Joseph SULLIVAN, as Personal Representative of the Estate of Sammy Sullivan, Appellant, v. Mark David KANAREK, M.D., and Nadal Pediatrics, P.A., Appellees.
Joseph Sullivan, as personal representative of the estate of Sammy Sullivan (the Estate), appeals a final judgment entered in favor of Mark David Kanarek, M.D., and Nadal Pediatrics, P.A., the defendants in a medical malpractice action. The Estate specifically challenges a successor judge's denial of its motion for new trial. The issue in this appeal is whether the successor judge was in a position to fairly consider the Estate's motion for new trial based on the totality of both record and alleged nonrecord improprieties of defense counsel. The improprieties were so pervasive in the opinion of the presiding trial judge that she verbalized her concerns on the record, resulting in defense counsel's successful recusal of her before she could rule on the motion for new trial. We conclude that under the extraordinary circumstances of this case, the successor judge should have granted the motion for new trial.
The facts of this case involve the tragic circumstances surrounding the death of a twenty-three-month-old baby boy. The child's death was caused by an invasive, flesh-eating, group A streptococcus bacterial infection forty-eight hours after he was diagnosed by Dr. Kanarek as having only a viral cold or flu. The Estate's claim at trial was that the child could have been successfully treated with antibiotics if the child had been correctly diagnosed when he was seen by Dr. Kanarek. The defense's position was that the child did not yet have the deadly infection, which is extremely fast acting, when he was seen by Dr. Kanarek and that Dr. Kanarek was therefore not negligent in his treatment of the child.
The trial transcript reflects a highly contentious and raucous five-day jury trial, fraught with objections and bench conferences. On two occasions, the trial judge cleared the courtroom due to the inappropriate conduct of the attorneys, at which time the trial judge held private, off-the-record discussions with the attorneys.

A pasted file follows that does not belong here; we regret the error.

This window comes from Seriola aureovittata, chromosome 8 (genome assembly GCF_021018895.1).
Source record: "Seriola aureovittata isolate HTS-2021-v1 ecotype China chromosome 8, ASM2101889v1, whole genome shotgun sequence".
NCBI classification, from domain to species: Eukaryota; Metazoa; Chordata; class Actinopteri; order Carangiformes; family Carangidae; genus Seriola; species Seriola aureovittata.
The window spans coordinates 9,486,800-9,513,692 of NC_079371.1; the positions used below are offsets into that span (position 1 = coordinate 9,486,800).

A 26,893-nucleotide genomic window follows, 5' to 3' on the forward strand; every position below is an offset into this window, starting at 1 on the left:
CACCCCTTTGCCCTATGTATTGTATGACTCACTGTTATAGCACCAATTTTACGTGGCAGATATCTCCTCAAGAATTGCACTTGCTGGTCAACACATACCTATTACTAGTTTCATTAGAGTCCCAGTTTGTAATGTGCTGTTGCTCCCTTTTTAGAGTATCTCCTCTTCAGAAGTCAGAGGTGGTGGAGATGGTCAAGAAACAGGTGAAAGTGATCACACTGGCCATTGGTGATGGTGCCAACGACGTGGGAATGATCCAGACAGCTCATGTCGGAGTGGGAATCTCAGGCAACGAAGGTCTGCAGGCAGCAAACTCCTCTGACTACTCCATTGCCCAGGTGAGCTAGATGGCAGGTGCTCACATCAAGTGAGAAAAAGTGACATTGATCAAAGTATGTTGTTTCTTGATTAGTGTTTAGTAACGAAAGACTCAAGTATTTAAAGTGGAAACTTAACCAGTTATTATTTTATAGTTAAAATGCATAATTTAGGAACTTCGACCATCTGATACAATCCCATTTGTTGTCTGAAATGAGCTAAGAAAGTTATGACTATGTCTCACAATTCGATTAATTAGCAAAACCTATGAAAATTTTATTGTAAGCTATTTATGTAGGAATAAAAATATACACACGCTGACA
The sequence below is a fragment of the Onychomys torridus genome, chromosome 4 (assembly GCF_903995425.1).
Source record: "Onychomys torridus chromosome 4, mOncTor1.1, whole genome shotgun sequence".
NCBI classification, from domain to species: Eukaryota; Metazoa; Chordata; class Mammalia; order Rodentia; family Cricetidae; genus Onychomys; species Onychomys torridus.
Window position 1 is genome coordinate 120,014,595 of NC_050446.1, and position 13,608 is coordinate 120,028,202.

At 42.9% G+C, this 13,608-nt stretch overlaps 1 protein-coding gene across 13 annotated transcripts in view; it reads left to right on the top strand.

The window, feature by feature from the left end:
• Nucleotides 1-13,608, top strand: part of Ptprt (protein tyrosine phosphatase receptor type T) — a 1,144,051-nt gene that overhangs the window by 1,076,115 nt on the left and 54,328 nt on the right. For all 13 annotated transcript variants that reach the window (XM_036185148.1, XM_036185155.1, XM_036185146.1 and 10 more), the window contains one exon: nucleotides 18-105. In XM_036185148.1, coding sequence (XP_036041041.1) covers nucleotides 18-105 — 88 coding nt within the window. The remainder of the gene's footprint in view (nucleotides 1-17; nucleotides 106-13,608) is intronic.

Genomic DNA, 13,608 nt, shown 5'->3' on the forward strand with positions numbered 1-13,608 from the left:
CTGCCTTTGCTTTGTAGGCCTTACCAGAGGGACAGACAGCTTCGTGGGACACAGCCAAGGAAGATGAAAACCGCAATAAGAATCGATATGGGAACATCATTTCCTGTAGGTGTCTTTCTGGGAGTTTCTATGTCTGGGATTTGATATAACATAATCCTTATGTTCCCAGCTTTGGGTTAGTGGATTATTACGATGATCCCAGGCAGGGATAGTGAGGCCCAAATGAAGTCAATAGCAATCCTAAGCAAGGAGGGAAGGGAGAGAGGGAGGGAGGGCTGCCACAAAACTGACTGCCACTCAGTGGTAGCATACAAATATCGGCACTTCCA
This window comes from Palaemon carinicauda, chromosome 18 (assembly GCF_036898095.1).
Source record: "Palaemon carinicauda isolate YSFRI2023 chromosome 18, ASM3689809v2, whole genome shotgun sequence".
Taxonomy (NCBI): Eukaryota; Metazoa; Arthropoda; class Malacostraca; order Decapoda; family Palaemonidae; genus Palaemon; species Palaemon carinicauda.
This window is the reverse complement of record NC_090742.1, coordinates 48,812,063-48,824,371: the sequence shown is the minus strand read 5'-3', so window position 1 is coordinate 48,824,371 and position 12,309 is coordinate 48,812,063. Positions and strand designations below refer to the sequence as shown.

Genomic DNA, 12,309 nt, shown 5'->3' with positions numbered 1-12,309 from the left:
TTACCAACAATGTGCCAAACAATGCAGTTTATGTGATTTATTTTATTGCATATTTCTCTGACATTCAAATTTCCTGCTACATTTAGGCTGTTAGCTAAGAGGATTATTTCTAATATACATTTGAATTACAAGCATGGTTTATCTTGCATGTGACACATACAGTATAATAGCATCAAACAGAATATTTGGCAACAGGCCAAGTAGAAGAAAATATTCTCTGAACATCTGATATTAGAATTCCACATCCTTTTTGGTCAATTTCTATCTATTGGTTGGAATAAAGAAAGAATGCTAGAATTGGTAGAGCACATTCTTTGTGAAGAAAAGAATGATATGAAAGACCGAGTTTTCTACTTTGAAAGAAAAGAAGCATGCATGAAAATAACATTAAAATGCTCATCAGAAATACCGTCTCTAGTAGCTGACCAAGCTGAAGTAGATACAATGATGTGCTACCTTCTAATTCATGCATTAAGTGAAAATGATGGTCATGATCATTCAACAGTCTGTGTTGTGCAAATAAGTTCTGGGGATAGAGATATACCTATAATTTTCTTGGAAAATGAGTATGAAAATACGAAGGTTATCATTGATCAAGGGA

After the jury returned its verdict finding no liability on the part of the defense, the Estate moved for a new trial, arguing that the totality of defense counsel's tactics and behavior deprived the Estate of a fair trial. The alleged improprieties consisted of verbal behavior that is reflected in the record as well as nonverbal behavior that is not reflected in the record but which occurred in the presence of the jury. During the course of the trial, the Estate never moved for a mistrial.1 Instead, on several occasions when the court sustained the Estate's repeated objections regarding defense counsel's inappropriate behavior, the Estate specifically stated that it was not moving for a mistrial.
Several weeks after the trial, at the conclusion of the initial hearing on the Estate's motion for new trial, the presiding judge made the following statements on the record:
The trial was extraordinary in that I cleared the courtroom twice. Come February of next year, I will have been on the bench 20 years․ I[ ] have been a member of the bar since June, 1976. Even as a prosecutor, even in conversations with my colleagues, I can't think of running into a scenario where because of the conduct, not of the litigants, not of the litigants, but the conduct of counsel-and to be clear, it was Mr. Josepher's conduct, that ha [s] risen to the level of causing me grave concern as to the fairness of this trial․
Again, this trial was extraordinary, not because it was a medical mal, not because unfortunately, it was a baby that died. It was extraordinary because of the amount of time that was dedicated to managing the defense's behavior․
The trial judge further asserted that what happened during the course of the trial could not be gleaned from the cold record in this case. Because the Estate had just filed a memorandum in response to one filed by the defense, the trial judge offered the defense an opportunity to file a “further written reply” to the Estate's memorandum. The trial judge stated at the end of the hearing that she would “go back and review [her] notes in light of [the parties'] legal arguments,” particularly the defense's argument that the Estate waived its motion for new trial by failing to move for a mistrial during trial. Three days later and before the trial judge ruled on the motion for new trial, the defense filed a motion to disqualify the trial judge based on her comments at the hearing on the motion for new trial. Upon finding that the motion to disqualify was legally sufficient, irrespective of its merits, the trial judge granted the motion.